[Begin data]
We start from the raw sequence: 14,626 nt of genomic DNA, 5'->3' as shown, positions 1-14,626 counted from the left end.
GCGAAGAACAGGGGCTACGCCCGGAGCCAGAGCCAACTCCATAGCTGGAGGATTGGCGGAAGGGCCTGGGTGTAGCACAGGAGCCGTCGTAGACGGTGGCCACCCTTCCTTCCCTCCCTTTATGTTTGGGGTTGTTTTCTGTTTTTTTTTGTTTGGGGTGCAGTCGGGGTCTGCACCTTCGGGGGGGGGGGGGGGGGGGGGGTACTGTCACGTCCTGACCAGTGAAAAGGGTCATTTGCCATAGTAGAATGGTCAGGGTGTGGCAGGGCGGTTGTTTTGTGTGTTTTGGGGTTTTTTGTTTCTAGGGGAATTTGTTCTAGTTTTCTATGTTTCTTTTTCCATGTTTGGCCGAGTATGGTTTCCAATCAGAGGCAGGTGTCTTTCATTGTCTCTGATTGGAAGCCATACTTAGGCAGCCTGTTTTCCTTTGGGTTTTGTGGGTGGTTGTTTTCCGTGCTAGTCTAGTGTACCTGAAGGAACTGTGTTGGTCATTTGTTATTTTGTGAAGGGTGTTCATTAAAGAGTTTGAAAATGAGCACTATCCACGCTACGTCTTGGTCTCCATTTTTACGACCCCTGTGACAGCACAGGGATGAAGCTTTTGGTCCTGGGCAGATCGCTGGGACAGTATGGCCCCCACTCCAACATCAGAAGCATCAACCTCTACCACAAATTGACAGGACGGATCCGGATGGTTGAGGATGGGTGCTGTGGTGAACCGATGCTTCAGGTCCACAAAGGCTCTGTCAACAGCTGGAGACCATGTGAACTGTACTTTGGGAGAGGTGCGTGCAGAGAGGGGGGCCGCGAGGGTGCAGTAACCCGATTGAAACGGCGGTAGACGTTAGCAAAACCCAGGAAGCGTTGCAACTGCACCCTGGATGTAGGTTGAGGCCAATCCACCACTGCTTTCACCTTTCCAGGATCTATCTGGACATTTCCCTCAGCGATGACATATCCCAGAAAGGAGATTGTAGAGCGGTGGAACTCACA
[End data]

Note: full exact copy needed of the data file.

We start from the raw sequence: 14,626 nt of genomic DNA, 5'->3' as shown, positions 1-14,626 counted from the left end.
GCGAAGAACAGGGGCTACGCCCGGAGCCAGAGCCAACTCCATAGCTGGAGGATTGGCGGAAGGGCCTGGGTGTAGCACAGGAGCCGTCGTAGACGGTGGCCACCCTTCCTTCCCTCCCTTTATGTTTGGGGTTGTTTTCTGTTTTTTTTTGTTTGGGGTGCAGTCGGGGTCTGCACCTTCGGGGGGGGGGGGGGGGGGGGGGTACTGTCACGTCCTGACCAGTGAAAAGGGTCATTTGCCATAGTAGAATGGTCAGGGTGTGGCAGGGCGGTTGTTTTGTGTGTTTTGGGGTTTTTTGTTTCTAGGGGAATTTGTTCTAGTTTTCTATGTTTCTTTTTCCATGTTTGGCCGAGTATGGTTTCCAATCAGAGGCAGGTGTCTTTCATTGTCTCTGATTGGAAGCCATACTTAGGCAGCCTGTTTTCCTTTGGGTTTTGTGGGTGGTTGTTTTCCGTGCTAGTCTAGTGTACCTGAAGGAACTGTGTTGGTCATTTGTTATTTTGTGAAGGGTGTTCATTAAAGAGTTTGAAAATGAGCACTATCCACGCTACGTCTTGGTCTCCATTTTTACGACCCCTGTGACAGCACAGGGATGAAGCTTTTGGTCCTGGGCAGATCGCTGGGACAGTATGGCCCCCACTCCAACATCAGAAGCATCAACCTCTACCACAAATTGACAGGACGGATCCGGATGGTTGAGGATGGGTGCTGTGGTGAACCGATGCTTCAGGTCCACAAAGGCTCTGTCAACAGCTGGAGACCATGTGAACTGTACTTTGGGAGAGGTGCGTGCAGAGAGGGGGGCCGCGAGGGTGCAGTAACCCGATTGAAACGGCGGTAGACGTTAGCAAAACCCAGGAAGCGTTGCAACTGCACCCTGGATGTAGGTTGAGGCCAATCCACCACTGCTTTCACCTTTCCAGGATCTATCTGGACATTTCCCTCAGCGATGACATATCCCAGAAAGGAGATTGTAGAGCGGTGGAACTCACA